The British Computer Society is rebranding itself and changing direction to meet the demands of modern IT professionals.
Chief executive David Clarke says the changing skills demanded of IT professionals and the increasingly pervasive nature of technology means the society has to morph into something new.
This week the organisation announced a range of measures it hopes will bring it up to date with where the profession is heading. There are new assessment criteria for senior IT staff, a new academy for updating skills, and a series of public engagement programmes to increase the public's understanding of the profession.
Clarke says business people will never spend enough time learning about and understanding what technology can do and it is increasingly incumbent on technology staff to do the explaining.
"Skills sets are definitely changing, but I would say not quickly enough. Increasingly the profession has to be involved in how IT is applied rather than how it is developed. It is the bridging of the gap between the technology knowledge and the business knowledge. You are not going to get business people spending enough time to understand what the technology can do, so IT must understand what the business needs."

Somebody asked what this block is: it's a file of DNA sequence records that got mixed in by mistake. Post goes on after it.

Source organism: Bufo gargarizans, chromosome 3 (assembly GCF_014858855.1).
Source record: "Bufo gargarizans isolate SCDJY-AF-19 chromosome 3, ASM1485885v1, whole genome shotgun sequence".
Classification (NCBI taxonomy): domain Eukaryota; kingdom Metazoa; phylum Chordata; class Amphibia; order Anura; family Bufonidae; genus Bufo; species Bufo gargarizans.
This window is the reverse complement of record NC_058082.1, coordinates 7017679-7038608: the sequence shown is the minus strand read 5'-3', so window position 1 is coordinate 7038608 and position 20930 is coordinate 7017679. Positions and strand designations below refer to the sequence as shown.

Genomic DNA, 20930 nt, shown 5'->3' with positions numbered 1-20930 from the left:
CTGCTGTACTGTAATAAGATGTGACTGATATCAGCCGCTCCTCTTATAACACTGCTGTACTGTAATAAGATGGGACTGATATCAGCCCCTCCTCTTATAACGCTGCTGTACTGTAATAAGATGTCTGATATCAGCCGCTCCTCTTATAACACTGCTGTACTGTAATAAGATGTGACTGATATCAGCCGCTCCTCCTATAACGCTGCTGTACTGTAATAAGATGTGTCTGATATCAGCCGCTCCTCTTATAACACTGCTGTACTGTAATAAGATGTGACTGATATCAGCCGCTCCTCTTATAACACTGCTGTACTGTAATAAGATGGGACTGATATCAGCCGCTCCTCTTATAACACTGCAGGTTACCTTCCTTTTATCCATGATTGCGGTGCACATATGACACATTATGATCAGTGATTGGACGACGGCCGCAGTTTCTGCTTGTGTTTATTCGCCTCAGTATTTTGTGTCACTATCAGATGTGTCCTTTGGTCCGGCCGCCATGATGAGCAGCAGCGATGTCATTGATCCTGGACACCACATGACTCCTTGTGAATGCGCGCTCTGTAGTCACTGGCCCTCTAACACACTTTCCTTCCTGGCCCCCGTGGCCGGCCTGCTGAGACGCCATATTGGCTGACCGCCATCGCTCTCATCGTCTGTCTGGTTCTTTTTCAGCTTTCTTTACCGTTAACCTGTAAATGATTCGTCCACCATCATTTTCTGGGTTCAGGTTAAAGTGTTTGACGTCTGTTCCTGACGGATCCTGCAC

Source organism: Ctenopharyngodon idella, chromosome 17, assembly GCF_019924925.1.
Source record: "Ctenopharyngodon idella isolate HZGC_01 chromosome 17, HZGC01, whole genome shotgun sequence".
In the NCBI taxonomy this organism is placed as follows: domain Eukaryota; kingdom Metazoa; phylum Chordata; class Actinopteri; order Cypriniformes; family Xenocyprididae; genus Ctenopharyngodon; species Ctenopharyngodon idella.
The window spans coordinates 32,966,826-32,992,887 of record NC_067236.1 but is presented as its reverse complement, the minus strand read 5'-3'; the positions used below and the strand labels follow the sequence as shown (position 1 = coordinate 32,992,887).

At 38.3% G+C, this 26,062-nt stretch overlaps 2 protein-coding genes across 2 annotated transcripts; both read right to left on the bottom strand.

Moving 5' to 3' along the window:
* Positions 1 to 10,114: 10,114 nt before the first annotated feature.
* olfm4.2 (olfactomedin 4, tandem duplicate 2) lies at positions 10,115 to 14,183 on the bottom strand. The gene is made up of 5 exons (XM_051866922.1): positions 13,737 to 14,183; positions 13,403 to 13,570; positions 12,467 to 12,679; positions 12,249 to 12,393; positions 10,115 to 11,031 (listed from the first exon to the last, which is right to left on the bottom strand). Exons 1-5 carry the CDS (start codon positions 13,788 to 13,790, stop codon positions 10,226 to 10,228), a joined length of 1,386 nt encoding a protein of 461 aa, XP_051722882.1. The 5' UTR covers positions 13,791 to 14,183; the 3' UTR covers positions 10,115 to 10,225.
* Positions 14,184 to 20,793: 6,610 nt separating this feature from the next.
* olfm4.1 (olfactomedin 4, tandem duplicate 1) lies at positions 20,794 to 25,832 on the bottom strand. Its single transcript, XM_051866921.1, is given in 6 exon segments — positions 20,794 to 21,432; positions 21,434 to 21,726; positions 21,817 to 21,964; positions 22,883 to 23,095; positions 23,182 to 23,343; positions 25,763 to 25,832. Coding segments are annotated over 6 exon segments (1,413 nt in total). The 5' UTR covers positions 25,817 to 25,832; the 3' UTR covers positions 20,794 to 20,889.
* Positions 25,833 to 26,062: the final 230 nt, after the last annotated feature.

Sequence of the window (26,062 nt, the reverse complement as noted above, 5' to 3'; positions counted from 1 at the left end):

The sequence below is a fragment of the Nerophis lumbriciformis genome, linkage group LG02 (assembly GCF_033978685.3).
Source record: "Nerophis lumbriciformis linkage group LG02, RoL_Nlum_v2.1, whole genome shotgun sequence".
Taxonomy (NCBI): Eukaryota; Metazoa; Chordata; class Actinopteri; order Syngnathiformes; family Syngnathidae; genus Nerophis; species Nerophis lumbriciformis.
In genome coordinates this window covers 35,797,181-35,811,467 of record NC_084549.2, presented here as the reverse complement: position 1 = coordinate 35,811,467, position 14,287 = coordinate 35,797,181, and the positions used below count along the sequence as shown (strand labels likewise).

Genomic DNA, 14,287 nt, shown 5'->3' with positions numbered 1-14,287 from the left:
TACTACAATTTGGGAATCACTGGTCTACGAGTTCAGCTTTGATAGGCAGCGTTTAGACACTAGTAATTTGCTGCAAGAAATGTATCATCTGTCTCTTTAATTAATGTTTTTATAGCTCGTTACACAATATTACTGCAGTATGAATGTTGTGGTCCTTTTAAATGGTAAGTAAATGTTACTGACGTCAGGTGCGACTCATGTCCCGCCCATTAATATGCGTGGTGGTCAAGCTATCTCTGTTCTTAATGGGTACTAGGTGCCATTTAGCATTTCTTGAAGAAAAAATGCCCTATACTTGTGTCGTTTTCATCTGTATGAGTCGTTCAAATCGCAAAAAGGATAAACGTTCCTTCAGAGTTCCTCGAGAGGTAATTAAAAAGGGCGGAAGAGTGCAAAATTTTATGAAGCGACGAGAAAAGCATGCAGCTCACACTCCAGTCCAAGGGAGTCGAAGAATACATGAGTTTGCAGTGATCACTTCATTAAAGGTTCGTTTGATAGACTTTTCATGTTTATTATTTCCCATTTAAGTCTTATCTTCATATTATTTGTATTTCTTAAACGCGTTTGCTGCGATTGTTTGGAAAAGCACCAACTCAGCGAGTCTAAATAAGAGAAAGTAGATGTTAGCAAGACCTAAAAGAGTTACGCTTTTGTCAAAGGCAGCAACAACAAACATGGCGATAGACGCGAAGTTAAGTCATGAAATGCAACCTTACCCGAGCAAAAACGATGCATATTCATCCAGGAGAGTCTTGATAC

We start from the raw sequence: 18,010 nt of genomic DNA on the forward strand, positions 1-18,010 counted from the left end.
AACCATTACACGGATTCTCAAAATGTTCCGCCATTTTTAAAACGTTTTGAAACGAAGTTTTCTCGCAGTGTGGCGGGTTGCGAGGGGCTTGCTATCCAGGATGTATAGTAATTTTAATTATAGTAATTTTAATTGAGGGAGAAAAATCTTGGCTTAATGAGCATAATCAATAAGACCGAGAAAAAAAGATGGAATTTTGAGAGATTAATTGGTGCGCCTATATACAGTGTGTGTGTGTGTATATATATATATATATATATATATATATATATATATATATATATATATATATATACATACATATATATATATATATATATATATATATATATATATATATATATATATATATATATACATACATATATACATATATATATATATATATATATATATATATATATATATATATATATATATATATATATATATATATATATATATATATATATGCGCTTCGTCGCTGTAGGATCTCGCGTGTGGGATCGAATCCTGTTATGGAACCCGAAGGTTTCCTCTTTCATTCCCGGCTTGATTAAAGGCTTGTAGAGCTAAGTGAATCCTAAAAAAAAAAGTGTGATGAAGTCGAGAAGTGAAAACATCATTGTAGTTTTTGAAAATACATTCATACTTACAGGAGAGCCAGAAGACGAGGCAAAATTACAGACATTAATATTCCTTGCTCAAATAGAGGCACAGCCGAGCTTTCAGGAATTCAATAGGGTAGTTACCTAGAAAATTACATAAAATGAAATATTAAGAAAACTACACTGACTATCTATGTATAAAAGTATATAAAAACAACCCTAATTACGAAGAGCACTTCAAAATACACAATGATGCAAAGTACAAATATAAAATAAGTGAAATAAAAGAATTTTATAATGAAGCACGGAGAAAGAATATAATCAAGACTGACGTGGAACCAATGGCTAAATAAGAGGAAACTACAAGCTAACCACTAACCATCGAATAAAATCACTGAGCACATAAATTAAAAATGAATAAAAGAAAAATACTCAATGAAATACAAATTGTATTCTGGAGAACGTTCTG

Clarke acknowledges the industry faces some uphill battles in the coming years surrounding policies like Digital Britain and the realities of universal access to broadband services. There is no question broadband access is not good enough around the country, and things need to be fixed if they are going to deliver that policy, he says.
"It is a major issue because more and more of what we do uses technology; the government is putting a huge amount of money into providing things online but so many can't access them."
But he adds, "It is not our remit to fix it - all we can do is advise government."
The IT profession is still young and needs clearer career ladders for people to climb, Clarke says, and the BCS hopes to bring a level of clarity to the senior echelons of the industry.
"When we talked to employers, they said what we have is too generic, and does not tell them what they need to know," Clarke says. "If a person is coming from outside the company, there is no way of assessing their competency and skills. Employers are looking for a way of independent assessment of competency at senior level, not just basic education or understanding. For me, this will become successful when jobs for a certain level all have chartered status required in them."
Read more on IT strategy
More than half of the 201 senior IT managers who took part in a survey commissioned by the British Computer Society are positive about the economic prospects...